New Kudankulam units put on ice
12 November 2007
Indian prime minister Manmohan Singh suffered another setback to his nuclear power plans when Russian President Vladimir Putin refused to authorise export of four nuclear power plants to India.
Putin told Singh that a 1989 nuclear cooperation deal between them covered only the two units currently under construction, and that a memorandum of intent signed by the pair on 25 January foreshadowing four more Russian reactors at Kudankulam and more at new sites could not be firmed up. The pair spoke at a Moscow summit.
Many observers had expected motion on the deal today, but further plans could only be finalized after India completes its negotiations with the International Atomic Energy Agency (IAEA) and Nuclear Suppliers Group (NSG), Putin said.
Other issues between India and Russia on the summit agenda were finance, national archives, tenders for military aircraft, and a potential joint lunar exploration mission.
US-India deal 'must be renegotiated'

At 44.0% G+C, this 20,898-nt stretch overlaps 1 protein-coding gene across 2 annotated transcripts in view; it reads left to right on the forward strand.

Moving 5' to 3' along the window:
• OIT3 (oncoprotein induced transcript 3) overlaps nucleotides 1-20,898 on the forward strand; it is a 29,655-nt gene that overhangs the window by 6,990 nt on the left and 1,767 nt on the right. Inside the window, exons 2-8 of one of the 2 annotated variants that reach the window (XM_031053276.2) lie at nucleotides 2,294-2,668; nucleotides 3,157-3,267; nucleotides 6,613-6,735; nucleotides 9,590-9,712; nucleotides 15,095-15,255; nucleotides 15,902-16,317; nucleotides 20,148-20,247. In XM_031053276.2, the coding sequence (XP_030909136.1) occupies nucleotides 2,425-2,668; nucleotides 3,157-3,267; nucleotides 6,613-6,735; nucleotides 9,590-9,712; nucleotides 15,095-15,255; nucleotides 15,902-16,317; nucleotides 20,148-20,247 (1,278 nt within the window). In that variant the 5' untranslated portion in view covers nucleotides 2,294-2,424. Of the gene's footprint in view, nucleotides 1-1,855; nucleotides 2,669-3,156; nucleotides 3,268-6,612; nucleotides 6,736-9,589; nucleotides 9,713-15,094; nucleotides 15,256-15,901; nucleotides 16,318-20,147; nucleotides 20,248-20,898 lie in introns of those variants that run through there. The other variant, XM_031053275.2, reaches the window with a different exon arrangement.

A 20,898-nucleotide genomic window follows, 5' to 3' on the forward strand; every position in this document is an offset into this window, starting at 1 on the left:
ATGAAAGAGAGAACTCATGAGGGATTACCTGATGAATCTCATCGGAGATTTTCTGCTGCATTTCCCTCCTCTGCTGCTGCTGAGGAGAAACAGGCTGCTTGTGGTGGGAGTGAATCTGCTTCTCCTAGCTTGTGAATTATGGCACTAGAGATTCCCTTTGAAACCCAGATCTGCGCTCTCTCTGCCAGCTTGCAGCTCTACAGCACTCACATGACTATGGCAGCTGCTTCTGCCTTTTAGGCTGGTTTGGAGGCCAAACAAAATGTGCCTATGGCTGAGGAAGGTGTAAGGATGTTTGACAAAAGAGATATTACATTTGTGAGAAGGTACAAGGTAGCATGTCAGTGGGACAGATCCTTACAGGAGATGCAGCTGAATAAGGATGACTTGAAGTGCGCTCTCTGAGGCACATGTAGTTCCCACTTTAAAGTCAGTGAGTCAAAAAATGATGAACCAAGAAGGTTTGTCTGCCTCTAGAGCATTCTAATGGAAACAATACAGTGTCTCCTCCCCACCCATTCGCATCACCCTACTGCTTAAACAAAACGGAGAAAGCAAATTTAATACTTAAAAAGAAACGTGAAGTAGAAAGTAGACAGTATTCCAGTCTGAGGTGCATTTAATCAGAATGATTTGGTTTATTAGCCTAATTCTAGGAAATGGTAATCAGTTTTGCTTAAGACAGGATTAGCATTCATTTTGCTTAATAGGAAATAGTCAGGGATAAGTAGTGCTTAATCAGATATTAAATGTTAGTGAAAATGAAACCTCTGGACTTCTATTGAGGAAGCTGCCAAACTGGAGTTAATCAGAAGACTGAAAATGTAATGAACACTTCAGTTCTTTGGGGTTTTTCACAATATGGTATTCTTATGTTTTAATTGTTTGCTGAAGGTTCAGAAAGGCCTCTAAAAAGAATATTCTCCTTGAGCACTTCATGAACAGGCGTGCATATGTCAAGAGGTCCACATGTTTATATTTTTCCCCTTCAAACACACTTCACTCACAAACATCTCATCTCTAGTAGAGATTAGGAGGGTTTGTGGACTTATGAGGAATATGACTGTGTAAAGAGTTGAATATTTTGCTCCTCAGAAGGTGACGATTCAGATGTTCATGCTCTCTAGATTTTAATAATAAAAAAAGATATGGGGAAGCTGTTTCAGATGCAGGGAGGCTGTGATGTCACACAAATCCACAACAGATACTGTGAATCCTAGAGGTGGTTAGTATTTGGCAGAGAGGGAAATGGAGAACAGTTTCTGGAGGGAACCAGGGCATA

Indian deals with the IAEA and NSG were also part of the plan to enable American nuclear cooperation with India, which recently stalled in the face of political opposition. They are necessary because India rejected the Nuclear non-Proliferation Treaty in 1968 and subsequently was excluded by nuclear trade rules developed after that. India-specific measures to guarantee the peaceful use of all imported technology must be developed.
A high-level US delegation meant to revive the US-India deal had little success. Despite meeting with leaders of the opposition Bharatiya Janata Party (BJP), US diplomats could not convince them to drop their opposition to language in the deal which would end it should India conduct a nuclear weapons test. The deal must be renegotiated, said the BJP, because energy is secondary to strategic security.
WNA's Nuclear Power in India information paper
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